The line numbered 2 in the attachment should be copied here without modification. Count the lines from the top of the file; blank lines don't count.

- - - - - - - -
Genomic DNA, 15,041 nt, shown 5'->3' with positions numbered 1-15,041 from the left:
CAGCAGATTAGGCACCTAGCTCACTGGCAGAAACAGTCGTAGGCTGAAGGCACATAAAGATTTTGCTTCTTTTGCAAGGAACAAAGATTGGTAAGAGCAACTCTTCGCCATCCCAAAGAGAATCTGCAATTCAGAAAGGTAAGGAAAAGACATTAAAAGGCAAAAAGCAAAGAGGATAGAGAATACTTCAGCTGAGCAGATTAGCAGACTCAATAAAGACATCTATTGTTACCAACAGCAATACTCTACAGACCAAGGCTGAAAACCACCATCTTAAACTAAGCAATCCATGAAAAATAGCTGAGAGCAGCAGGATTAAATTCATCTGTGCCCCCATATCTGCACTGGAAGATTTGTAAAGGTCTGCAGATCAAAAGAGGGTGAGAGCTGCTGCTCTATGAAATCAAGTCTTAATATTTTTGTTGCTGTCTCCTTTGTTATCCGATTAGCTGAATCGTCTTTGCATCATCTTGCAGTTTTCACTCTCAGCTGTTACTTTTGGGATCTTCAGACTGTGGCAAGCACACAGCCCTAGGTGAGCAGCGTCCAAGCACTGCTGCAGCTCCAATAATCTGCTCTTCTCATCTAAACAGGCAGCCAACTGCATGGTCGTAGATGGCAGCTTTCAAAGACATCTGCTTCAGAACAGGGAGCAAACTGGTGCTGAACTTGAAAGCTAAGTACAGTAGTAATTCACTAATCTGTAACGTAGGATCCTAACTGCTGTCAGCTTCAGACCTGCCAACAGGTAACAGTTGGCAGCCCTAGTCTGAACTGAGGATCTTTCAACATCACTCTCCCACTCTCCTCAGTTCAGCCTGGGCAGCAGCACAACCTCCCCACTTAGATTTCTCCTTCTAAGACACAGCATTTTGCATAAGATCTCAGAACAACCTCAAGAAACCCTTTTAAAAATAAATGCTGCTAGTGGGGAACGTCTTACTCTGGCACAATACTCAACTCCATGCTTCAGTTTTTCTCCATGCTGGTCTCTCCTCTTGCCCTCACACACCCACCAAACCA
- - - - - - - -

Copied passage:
CAGCAGATTAGGCACCTAGCTCACTGGCAGAAACAGTCGTAGGCTGAAGGCACATAAAGATTTTGCTTCTTTTGCAAGGAACAAAGATTGGTAAGAGCAACTCTTCGCCATCCCAAAGAGAATCTGCAATTCAGAAAGGTAAGGAAAAGACATTAAAAGGCAAAAAGCAAAGAGGATAGAGAATACTTCAGCTGAGCAGATTAGCAGACTCAATAAAGACATCTATTGTTACCAACAGCAATACTCTACAGACCAAGGCTGAAAACCACCATCTTAAACTAAGCAATCCATGAAAAATAGCTGAGAGCAGCAGGATTAAATTCATCTGTGCCCCCATATCTGCACTGGAAGATTTGTAAAGGTCTGCAGATCAAAAGAGGGTGAGAGCTGCTGCTCTATGAAATCAAGTCTTAATATTTTTGTTGCTGTCTCCTTTGTTATCCGATTAGCTGAATCGTCTTTGCATCATCTTGCAGTTTTCACTCTCAGCTGTTACTTTTGGGATCTTCAGACTGTGGCAAGCACACAGCCCTAGGTGAGCAGCGTCCAAGCACTGCTGCAGCTCCAATAATCTGCTCTTCTCATCTAAACAGGCAGCCAACTGCATGGTCGTAGATGGCAGCTTTCAAAGACATCTGCTTCAGAACAGGGAGCAAACTGGTGCTGAACTTGAAAGCTAAGTACAGTAGTAATTCACTAATCTGTAACGTAGGATCCTAACTGCTGTCAGCTTCAGACCTGCCAACAGGTAACAGTTGGCAGCCCTAGTCTGAACTGAGGATCTTTCAACATCACTCTCCCACTCTCCTCAGTTCAGCCTGGGCAGCAGCACAACCTCCCCACTTAGATTTCTCCTTCTAAGACACAGCATTTTGCATAAGATCTCAGAACAACCTCAAGAAACCCTTTTAAAAATAAATGCTGCTAGTGGGGAACGTCTTACTCTGGCACAATACTCAACTCCATGCTTCAGTTTTTCTCCATGCTGGTCTCTCCTCTTGCCCTCACACACCCACCAAACCA